Lufthansa stranded my 16-year-old son in Detroit

Carolina Smith/Shutterstock
Carolina Smith/Shutterstock
It’s something out of every mother’s worst nightmare: Your child is stranded at the airport and won’t be able to fly home unless he forks over thousands of dollars for a new ticket.

That nightmare came true for Gloria Castillo-Ibrahim and her 16-year-old son, Kareem Amir Gharib, recently. They’re inexperienced air travelers, but in a way, nothing could have prepared them for the trouble they experienced.

Castillo-Ibrahim wants me to help her fix this problem, but I’m not really sure if I can, or if I should. Your thoughts on this case would be helpful.

The problem began when Castillo-Ibrahim’s husband decided to surprise her son for Christmas by booking two roundtrip tickets from Cairo to Detroit on Lufthansa’s website.
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How much does my airline owe me for a broken seat?

lufthansaElite-level frequent travelers who whine if their lie-flat business seat doesn’t recline all the way are regularly and shamelessly mocked on this site.

I typically have little sympathy for entitled crybabies who can’t lean all the way back, while the folks in economy class are wedged into their seats and can barely move. It’s particularly irritating when it turns out these platinum-plated complainers either didn’t pay for the ticket themselves, footing the bill with their employer’s money, or got to it by unethically “hacking” the system.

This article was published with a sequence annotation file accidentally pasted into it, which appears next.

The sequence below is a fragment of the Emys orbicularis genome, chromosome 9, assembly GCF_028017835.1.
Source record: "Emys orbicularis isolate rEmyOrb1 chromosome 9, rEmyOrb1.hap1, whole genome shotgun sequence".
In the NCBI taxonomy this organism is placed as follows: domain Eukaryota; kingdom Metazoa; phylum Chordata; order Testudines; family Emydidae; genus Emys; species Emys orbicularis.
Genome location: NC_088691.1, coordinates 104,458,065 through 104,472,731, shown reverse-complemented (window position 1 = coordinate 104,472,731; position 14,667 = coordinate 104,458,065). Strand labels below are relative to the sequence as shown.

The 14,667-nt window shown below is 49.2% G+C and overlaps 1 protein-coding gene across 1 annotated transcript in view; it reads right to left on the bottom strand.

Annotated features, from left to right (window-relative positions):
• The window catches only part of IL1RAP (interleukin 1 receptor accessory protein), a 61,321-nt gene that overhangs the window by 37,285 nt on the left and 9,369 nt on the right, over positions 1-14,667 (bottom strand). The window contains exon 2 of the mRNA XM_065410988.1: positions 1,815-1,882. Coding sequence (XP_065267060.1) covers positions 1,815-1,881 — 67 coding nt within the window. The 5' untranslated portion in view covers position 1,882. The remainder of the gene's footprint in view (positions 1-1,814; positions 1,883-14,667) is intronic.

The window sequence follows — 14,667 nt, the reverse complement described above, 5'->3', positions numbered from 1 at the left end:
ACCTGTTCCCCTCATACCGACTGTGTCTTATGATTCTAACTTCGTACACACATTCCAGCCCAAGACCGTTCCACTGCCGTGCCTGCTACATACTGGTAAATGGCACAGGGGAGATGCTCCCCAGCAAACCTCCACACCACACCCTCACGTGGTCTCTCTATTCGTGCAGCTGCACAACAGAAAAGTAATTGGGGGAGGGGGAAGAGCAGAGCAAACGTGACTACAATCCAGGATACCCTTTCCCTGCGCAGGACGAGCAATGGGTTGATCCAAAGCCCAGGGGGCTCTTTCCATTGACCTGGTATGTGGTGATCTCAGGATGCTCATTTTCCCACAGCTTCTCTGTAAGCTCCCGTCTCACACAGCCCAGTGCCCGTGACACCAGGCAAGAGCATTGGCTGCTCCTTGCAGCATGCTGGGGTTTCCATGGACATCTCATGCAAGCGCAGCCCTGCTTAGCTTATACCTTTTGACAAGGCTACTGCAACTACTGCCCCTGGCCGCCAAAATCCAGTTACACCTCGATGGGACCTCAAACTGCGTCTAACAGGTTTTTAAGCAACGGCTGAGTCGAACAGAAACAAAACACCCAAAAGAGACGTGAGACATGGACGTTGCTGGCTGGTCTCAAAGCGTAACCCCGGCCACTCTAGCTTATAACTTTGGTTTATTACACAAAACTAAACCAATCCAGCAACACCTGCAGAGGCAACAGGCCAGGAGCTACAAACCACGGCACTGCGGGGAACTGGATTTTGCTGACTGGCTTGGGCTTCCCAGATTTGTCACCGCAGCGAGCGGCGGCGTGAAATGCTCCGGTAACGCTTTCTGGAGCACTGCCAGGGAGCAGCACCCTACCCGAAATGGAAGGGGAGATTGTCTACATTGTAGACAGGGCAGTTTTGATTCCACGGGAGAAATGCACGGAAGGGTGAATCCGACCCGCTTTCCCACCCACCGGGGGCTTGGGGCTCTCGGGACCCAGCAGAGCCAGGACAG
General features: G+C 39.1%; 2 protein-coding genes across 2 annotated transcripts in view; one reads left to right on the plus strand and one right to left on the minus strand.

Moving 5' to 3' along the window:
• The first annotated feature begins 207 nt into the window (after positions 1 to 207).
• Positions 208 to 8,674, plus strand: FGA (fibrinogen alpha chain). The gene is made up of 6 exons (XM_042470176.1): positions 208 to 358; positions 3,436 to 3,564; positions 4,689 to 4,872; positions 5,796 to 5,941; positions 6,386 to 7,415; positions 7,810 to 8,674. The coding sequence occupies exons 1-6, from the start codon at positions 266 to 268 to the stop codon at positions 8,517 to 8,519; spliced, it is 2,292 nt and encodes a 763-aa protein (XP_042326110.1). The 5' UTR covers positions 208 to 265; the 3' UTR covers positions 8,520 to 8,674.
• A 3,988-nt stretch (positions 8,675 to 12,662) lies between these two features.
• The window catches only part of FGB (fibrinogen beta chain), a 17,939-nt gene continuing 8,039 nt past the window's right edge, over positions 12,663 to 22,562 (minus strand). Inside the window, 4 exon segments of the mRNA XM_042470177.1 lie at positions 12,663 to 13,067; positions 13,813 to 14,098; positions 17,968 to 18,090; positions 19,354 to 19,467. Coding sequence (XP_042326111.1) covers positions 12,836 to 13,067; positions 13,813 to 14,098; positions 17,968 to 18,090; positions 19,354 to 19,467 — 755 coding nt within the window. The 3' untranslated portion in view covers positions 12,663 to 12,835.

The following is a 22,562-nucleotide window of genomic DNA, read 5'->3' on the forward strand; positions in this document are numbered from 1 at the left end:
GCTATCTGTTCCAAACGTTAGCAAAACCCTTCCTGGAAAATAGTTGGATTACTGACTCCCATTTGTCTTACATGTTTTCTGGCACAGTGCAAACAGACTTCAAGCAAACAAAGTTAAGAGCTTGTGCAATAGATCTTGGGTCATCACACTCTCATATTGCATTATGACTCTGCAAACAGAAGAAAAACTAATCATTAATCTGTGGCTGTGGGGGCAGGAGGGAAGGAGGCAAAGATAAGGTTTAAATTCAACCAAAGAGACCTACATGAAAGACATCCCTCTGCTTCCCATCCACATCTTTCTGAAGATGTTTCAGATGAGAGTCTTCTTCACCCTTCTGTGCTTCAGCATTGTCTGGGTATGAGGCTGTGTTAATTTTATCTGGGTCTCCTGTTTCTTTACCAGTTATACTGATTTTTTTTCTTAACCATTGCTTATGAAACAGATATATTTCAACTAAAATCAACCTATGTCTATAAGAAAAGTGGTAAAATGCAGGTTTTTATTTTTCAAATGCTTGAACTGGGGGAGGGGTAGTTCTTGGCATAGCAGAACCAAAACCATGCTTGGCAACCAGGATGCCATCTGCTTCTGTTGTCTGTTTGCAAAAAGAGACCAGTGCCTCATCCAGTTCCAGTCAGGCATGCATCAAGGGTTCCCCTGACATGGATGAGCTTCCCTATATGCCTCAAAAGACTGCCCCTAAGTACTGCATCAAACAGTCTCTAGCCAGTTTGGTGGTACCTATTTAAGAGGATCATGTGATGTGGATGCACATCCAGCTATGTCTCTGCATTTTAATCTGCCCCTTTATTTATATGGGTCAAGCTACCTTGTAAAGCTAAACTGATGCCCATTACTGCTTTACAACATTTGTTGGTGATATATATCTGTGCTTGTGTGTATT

So when Andrew Buffen came to me with a problem with reclining seats on a Lufthansa codeshare flight from Chicago to Frankfurt, I almost reflexively sent it to the “case dismissed” file.
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Did Lufthansa “steal” her laptop computer?

lufthansaStacey Tappan claims Lufthansa stole her laptop computer, and she wants me to help her get it back.

Before I get to her story, let me acknowledge that terms like “stealing” and “theft” can mean different things to people. We’ve seen that in several recent stories, and sometimes, we have to agree to disagree.

But Tappan stretches the definition of stealing, even for me.
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100,000 miles, $194 and a one-week delay — and you offer this?

To fly from San Francisco to Paris last month, Kenneth Cook forked over 100,00 miles and paid a $194 fee 10 months before his scheduled flight. The routing wasn’t ideal — it sent him via Denver and Frankfurt, but for that, he was getting choice seats in the front of the plane.

The least he expected was the see his luggage at the end of the journey, and that if he didn’t, the airline would take care of everything.

It didn’t.
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Airline removed me a because of confusion about medical supplies

Here’s an unusual case with an equally unusual resolution. It involves two airline passengers, a medical device and EU airline passenger law.

Now, before you say, “How exciting!” consider this — while the case may be exceedingly rare, and while this isn’t exactly a blog about medical supplies, the outcome of this medical device mishap could affect you on your next European flight.

So pay attention, you kids in the back of the class. Yeah, you know who I’m talking about.